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Baton Rouge Brent
- Publié sur Amazon.com
I was prepared to dislike the new DC direct-to-dvd animated film, Batman: Under the Red Hood. I've been annoyed with these animated films for a number of reasons, some admittedly nitpicky and petty, but annoyances just the same. However, after watching a review copy I was quite pleased with the way it worked out! Having read the original story arc in the comics, I wondered how they were going to take such a complex tale, one that draws on various Batman stories going as far back as 1951, and roll it all up into a neat little self-contained package lasting under an hour and 20 minutes (short running time--another gripe of mine). The answer is, quite deftly!
The story has to do with the Batman's greatest failure, the sadistic, violent death of the second Robin, Jason Todd, at the hands of the Joker, who began his career as a masked criminal known as the Red Hood, which is established in short, succinct flashbacks. The story begins five years after the death of Jason Todd and involves a criminal turf war between the Black Mask, an aggressive and entrepreneurial mob boss who wears a black skull mask, and a new masked criminal--a new Red Hood. This new Red Hood is trying to clean up Gotham by controlling the gangs, and his methods are violent, ruthless, and murderous, and thus he comes to the attention of the Batman. A showdown is inevitable, but who's manipulating who, how will the Black Mask react, and what role does the volatile Joker play in the plan?
The story is action-packed, very dark, and should make casual viewers and fans quite happy. Some gripes; Bruce Greenwood and John DiMaggio turn in terrific jobs as the Batman and the Joker, respectively, but I really wish they would have gotten Kevin Conroy and Mark Hamill to play the parts. Those two actors are so well associated with the roles and it would have been quite interesting to see how they would have handled such a dark and violent story. Sometimes the violence is kept to a nil when it should be amped up. For example, the death of Jason Todd is fairly unbelievable; the Joker spends a good deal of time beating him with a crowbar, yet afterwards he looks only as though he fell down and scraped himself up a little. The comic book story, A Death In the Family, regulated by the Comics Code Authority no less, showed blood, bruising, swelling, a shredded costume, and made him look more than half dead. The movie fails to convey this, and when they're dealing with a PG-13 rating they could certainly have done better.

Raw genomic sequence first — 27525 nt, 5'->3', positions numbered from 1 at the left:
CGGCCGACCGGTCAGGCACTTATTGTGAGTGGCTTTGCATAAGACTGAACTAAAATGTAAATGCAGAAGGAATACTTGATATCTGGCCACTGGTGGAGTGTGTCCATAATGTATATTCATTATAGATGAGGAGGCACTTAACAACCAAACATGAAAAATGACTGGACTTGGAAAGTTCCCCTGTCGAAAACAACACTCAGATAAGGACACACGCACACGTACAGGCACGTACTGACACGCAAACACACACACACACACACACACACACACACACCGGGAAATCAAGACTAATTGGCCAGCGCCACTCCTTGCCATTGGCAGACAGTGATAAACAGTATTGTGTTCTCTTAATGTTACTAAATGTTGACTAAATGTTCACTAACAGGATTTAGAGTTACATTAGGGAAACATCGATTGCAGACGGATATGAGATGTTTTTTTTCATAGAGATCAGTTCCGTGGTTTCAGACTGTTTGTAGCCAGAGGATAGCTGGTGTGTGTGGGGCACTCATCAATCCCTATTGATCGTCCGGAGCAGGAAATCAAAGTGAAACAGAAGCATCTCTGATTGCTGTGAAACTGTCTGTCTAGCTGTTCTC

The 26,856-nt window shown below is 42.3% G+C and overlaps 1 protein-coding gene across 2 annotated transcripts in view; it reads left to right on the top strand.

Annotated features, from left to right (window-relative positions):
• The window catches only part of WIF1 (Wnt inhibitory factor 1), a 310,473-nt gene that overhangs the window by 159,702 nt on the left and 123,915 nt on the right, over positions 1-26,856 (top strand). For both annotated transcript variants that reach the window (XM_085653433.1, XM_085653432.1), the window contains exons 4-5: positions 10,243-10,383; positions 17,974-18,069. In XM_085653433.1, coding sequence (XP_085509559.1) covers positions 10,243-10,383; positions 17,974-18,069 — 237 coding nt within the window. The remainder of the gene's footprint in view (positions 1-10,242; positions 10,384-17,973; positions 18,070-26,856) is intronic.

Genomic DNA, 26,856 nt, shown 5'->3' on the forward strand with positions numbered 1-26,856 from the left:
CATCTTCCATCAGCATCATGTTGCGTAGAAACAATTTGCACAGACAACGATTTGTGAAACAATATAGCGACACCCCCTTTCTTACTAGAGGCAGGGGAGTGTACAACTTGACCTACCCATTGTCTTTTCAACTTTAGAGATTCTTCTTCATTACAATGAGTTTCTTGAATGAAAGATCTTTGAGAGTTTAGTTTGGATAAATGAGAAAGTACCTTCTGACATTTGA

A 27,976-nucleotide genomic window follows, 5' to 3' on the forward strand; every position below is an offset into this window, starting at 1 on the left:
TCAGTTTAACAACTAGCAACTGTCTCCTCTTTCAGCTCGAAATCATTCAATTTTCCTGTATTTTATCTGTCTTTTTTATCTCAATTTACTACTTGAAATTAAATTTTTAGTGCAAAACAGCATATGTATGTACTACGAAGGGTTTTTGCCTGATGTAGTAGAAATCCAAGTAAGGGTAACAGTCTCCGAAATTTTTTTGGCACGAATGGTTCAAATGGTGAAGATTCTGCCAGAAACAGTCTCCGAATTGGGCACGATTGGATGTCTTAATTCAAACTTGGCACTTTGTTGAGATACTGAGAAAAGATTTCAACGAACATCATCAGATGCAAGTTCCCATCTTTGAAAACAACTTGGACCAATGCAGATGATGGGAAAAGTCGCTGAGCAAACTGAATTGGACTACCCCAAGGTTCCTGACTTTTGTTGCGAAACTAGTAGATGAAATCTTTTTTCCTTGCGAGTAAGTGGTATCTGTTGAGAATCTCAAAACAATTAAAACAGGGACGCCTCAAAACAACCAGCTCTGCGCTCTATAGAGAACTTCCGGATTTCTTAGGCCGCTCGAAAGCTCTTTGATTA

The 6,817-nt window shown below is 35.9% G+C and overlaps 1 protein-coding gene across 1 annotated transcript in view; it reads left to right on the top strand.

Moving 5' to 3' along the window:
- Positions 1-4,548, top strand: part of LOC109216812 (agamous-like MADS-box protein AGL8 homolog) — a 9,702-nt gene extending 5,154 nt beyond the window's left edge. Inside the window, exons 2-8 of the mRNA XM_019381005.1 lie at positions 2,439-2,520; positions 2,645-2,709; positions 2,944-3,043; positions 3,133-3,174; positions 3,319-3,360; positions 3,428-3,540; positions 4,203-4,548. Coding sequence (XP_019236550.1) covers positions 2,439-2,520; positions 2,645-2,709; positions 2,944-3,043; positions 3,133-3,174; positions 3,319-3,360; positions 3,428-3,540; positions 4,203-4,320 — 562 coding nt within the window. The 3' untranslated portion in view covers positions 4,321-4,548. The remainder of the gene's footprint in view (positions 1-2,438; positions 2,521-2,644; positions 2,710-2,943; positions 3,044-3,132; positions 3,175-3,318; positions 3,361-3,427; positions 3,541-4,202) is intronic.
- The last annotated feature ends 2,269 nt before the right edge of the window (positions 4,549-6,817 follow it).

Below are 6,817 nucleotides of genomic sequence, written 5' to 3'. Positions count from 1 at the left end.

Another big problem I have with this film, and the DC direct-to-dvd movies in general, is the short running time. Again, with a PG-13 rating and such dark and complex stories, it's more than obvious that the intended audience is NOT young children and pre-teens, but rather an older, more mature audience. So why the short running times geared towards the short attention spans of young children?! This film runs one hour and 15 minutes. The last film, Justice League: Crisis on Two Earths, ran only one hour and 13 minutes. Please, DC, PLEASE--know your audience and realize that the vast majority of people purchasing these films are adults who can keep track of sophisticated plots, complex character development, and running times that are closer to those of adult movies--an hour and a half to two hours! If you did that, you could do so much more with these animated films.
Depsite my gripes, I have to give this movie four out of five stars. It was very entertaining, with lots of action and some seriously twisted moments from both the Joker and the Black Mask. Parents, please take note from a fellow parent: just because this is an animated film, that does not mean it is suitable for young children. Please take the PG-13 rating seriously.